Also, The Alliance for Board Diversity (http://theabd.org/) report, Missing Pieces: Women and Minorities on Fortune 500 Corporate Boards, shows that women and minorities are severely underrepresented on Fortune 100 and Fortune 500 corporate boards. In the Fortune 100, between 2004 and 2010, white men lost four board seats, slightly decreasing their share of seats from 71.2% to 69.9%. Minorities and women shared the remainder, with very few seats occupied by Hispanics, Asian Pacific Islanders, or minority women. Among minority men, Asian Pacific Islander men gained 12 seats, African-American men lost 5 seats, and Hispanic men lost 3 seats. White women gained 11 seats, Asian Pacific Islander women and Hispanic women each gained 3 seats, and African-American women lost 1 seat. Women gained 16 board seats—5 occupied by minority women—but the 1.1 percentage point increase for women on corporate boards over 6 years was not appreciable.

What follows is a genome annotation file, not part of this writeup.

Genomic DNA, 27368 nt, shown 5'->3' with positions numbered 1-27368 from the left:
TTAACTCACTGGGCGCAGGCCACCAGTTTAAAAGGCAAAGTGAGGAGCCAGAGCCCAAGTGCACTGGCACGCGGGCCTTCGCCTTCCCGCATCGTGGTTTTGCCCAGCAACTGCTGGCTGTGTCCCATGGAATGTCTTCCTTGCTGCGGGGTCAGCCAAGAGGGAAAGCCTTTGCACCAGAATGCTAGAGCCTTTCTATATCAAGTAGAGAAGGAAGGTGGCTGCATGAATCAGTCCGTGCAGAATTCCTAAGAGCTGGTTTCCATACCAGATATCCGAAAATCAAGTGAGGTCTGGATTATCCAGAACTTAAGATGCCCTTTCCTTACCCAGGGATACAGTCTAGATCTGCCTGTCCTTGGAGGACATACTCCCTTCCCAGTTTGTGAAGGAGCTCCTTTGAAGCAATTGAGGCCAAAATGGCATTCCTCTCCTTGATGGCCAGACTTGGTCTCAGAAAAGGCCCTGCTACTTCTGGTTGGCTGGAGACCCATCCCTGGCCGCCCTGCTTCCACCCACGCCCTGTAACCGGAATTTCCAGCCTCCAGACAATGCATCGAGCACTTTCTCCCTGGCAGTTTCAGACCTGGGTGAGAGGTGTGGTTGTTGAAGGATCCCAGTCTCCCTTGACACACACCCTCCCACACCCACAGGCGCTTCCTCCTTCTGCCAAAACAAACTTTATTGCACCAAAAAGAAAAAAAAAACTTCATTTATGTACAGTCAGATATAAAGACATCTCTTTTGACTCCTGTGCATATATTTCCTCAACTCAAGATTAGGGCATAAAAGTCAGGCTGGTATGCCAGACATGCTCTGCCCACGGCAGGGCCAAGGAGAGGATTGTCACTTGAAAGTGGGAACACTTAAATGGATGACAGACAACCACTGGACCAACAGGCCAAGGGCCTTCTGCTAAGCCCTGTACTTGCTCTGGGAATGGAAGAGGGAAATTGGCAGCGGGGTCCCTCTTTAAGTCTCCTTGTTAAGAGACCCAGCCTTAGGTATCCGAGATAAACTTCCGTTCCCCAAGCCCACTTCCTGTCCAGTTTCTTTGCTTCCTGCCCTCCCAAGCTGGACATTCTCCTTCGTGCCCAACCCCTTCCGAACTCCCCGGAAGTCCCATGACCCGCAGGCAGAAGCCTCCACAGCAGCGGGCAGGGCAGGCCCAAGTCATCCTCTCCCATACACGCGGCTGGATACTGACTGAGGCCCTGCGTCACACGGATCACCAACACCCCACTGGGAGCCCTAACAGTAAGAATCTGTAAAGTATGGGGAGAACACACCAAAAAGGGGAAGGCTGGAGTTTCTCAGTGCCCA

In 2010, Fortune 500 corporate boards were less diverse than those in the Fortune 100. Men held nearly 85% of all board seats. White men continued to dominate the boardroom, holding 74.5% of board seats. Minority men held 9.9% of board seats. White women held 12.7% of seats, and minority women held only 3% of seats. Specifically, African-American women held 1.9% of Fortune 500 board seats; Hispanic women held 0.7%; Asian Pacific Islander women held 0.3%; African-American men held 5.7%; Hispanic men held 2.3%; and Asian Pacific Islander men held 1.8%.

  17. Keith Halperin